FM newswire for 27 January, articles for your morning reading

Today’s links to interesting news and analysis.  If you find this useful, pass it to a friend or colleague.  Esp note #2 and #3, investigative reporting done by “an army of Davids” (Glen Reynold’s description of the Internet).

  1. Big implications from this, all bad:  “Majority of Union Members Now Work for the Government“, Wall Street Journal, 22 January 2010
  2. We’re not yet finished with the civil rights project:  “Teen violist alleges Pittsburgh police brutality“, Washington Post, 22 January 2010 — “Alleges” is technically correct, but a gross understatement.
  3. Ignored by the media, climate science continues to uncover other influences on global temperatures:  “Contribution of Semi-Arid Forests to the Climate System“, Eyal Rotenberg and Dan Yakir, Science, 22 January 2010
  4. Summary of the above study:  “Desertification may have retarded global warming by as much as 20%“, Jerusalem Post, 23 January 2010
  5. Much of the research cited by the IPCC was non-peer reviewed reports by advocacy groups:  “More Dodgy Citations in the Nobel-Winning IPCC Report“, No Frakking Consensus, 23 January 2010
  6. The next scandal of the IPCC:  “And now for Amazongate“, Richard North, Eureferendum, 25 January 2010 — “The IPCC also made false predictions on the Amazon rain forests, referenced to a non peer-reviewed paper produced by an advocacy group working with the WWF. This time though, the claim made is not even supported by the report and seems to be a complete fabrication.”
  7. Short version of the above:  “After Climategate, Pachaurigate and Glaciergate: Amazongate“, James Delingpole, blog of the Daily Telegraph, 25 January 2010
  8. Important information about important but widely misunderstand facts:  “The Schools Have Gone Down!“, E.D. Hirsch, Jr., New York Review of Books, 11 February 2010
  9. Valuable insights about human intelligence, and the ingredients for success in the 21st century:  “The Chess Master and the Computer“, Garry Kasparov, New York Review of Books, 11 February 2010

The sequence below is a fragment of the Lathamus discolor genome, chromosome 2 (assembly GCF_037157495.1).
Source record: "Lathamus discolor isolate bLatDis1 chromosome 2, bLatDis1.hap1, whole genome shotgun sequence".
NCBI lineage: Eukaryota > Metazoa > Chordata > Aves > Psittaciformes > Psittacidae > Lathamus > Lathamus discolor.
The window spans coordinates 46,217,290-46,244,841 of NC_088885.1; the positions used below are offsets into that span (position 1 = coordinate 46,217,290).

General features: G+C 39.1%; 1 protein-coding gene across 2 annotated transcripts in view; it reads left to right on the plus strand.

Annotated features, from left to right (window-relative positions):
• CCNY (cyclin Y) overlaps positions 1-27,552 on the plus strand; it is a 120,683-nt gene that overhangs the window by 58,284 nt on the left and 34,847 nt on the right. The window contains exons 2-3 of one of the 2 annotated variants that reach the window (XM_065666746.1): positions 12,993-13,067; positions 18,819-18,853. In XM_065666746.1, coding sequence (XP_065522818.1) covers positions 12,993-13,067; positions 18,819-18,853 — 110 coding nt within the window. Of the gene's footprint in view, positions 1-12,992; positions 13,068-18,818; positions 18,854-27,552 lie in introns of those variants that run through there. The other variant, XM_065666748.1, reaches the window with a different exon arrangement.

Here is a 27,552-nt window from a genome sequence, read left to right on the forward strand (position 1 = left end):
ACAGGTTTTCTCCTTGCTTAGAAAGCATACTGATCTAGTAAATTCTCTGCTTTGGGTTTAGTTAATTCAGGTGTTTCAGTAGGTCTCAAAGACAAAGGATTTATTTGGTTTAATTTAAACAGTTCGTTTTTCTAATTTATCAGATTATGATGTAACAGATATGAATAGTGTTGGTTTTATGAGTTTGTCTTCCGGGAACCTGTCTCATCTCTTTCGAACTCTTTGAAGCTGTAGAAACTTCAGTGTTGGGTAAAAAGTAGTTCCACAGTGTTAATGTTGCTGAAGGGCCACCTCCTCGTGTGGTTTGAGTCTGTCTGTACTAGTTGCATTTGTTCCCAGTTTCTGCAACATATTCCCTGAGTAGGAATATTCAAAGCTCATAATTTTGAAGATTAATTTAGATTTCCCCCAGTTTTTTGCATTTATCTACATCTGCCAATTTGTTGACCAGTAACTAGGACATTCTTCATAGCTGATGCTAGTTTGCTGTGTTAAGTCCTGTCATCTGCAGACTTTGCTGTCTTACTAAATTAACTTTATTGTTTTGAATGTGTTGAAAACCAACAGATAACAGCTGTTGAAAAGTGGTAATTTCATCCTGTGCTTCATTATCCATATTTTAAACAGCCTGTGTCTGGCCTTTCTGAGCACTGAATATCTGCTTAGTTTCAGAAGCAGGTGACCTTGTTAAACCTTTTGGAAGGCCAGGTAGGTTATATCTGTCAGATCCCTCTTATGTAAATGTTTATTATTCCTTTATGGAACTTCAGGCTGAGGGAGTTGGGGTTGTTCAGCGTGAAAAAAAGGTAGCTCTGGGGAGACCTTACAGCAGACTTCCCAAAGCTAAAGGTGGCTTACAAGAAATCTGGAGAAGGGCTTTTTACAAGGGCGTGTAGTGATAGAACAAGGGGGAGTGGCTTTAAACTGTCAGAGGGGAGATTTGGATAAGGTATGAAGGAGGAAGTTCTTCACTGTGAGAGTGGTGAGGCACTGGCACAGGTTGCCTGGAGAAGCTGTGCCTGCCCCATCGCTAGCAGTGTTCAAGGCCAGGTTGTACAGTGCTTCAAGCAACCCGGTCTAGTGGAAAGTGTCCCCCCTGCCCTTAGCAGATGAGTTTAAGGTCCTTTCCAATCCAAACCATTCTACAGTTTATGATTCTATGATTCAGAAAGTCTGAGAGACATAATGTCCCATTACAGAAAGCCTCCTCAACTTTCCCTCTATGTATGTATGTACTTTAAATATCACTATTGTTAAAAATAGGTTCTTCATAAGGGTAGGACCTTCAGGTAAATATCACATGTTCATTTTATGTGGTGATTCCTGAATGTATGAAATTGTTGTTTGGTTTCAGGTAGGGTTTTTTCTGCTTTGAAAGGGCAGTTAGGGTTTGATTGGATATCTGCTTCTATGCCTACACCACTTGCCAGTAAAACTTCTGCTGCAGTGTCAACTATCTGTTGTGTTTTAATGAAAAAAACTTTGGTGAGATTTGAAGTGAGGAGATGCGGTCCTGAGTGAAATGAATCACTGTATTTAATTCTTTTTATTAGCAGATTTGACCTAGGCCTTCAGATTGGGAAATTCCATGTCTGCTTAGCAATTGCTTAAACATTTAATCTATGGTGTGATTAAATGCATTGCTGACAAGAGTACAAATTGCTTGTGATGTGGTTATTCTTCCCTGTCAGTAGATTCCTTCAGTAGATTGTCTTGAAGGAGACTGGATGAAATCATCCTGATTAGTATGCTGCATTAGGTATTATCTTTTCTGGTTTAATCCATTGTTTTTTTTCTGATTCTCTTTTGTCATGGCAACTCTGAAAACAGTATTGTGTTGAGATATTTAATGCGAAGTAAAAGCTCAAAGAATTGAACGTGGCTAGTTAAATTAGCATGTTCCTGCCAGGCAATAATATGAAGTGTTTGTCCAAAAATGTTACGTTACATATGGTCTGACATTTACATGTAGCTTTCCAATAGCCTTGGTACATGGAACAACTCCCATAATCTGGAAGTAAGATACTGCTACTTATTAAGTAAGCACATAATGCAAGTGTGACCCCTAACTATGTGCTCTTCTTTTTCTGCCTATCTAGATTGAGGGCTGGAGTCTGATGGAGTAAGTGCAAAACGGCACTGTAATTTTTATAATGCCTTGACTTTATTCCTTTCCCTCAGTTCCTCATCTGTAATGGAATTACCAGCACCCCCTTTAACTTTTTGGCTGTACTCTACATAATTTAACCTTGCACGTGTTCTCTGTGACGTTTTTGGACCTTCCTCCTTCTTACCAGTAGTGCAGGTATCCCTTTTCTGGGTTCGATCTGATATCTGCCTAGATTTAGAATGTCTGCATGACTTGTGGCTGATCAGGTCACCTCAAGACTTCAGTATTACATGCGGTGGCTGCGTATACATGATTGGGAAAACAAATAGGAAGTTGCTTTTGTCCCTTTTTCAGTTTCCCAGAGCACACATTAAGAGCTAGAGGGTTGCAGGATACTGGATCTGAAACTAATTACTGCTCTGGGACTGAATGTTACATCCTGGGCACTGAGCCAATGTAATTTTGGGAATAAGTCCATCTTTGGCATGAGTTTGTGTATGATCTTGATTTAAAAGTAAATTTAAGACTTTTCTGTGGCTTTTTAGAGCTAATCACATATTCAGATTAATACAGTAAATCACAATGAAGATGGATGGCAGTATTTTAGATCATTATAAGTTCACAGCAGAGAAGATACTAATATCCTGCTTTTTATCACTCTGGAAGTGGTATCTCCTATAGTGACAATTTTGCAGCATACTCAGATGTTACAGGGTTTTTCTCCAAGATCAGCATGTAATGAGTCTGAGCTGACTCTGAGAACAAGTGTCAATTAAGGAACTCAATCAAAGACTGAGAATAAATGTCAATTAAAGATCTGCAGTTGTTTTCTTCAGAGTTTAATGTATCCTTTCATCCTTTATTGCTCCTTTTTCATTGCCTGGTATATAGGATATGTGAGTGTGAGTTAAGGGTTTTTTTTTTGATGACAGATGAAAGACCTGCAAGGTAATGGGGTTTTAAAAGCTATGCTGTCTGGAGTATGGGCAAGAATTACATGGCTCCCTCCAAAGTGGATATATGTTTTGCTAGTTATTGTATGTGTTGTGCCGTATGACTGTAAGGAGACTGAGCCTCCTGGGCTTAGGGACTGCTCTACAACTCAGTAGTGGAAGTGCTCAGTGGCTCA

Today’s Most Disturbing news (sometimes news is just recognising what we don’t know)

There are so many mysteries, hidden history which may never be revealed in my lifetime — or my children’s.  Such as the many levels to the mystery of why “The Anthrax Attacks Remain Unsolved“, Wall Street Journal, 24 January 2010 — Excerpt (red emphasis added):

The investigation of the 2001 anthrax attacks ended as far as the public knew on July 29, 2008, with the death of Bruce Ivins, a senior biodefense researcher at the U.S. Army Medical Research Institute of Infectious Diseases (USAMRIID) in Fort Detrick, Md. The cause of death was an overdose of the painkiller Tylenol. No autopsy was performed, and there was no suicide note. Less than a week after his apparent suicide, the FBI declared Ivins to have been the sole perpetrator of the 2001 Anthrax attacks, and the person who mailed deadly anthrax spores to NBC, the New York Post, and Sens. Tom Daschle and Patrick Leahy. These attacks killed five people, closed down a Senate office building, caused a national panic, and nearly paralyzed the postal system.

The FBI’s six-year investigation was the largest inquest in its history, involving 9,000 interviews, 6,000 subpoenas, and the examination of tens of thousands of photocopiers, typewriters, computers and mailboxes. Yet it failed to find a shred of evidence that identified the anthrax killer — or even a witness to the mailings. With the help of a task force of scientists, it found a flask of anthrax that closely matched—through its genetic markers—the anthrax used in the attack.

This flask had been in the custody of Ivins, who had published no fewer than 44 scientific papers over three decades as a microbiologist and who was working on developing vaccines against anthrax. As custodian, he provided samples of it to other scientists at Fort Detrick, the Battelle Memorial Institute in Columbus, Ohio, and other facilities involved in anthrax research. According to the FBI’s reckoning, over 100 scientists had been given access to it. Any of these scientists (or their co-workers) could have stolen a minute quantity of this anthrax and, by mixing it into a media of water and nutrients, used it to grow enough spores to launch the anthrax attacks.

Consequently, Ivins, who was assisting the FBI with its investigation, as well as all the scientists who had access to the anthrax, became suspects in the investigation. They were intensely questioned, given polygraph examinations, and played off against one another in variations of the prisoner’s dilemma game. Their labs, computers, phones, homes and personal effects were scrutinized for possible clues.

As the so-called Amerithrax investigation proceeded, the FBI ran into frustrating dead ends, such as its relentless five-year pursuit of Steven Hatfill, which ended with an apology in 2007 and Mr. Hatfill receiving a $5.8 million settlement from the U.S. government as compensation. Another scientist, Perry Mikesell, became so stressed by the FBI’s games that he began to drink heavily and died of a heart attack in October 2002.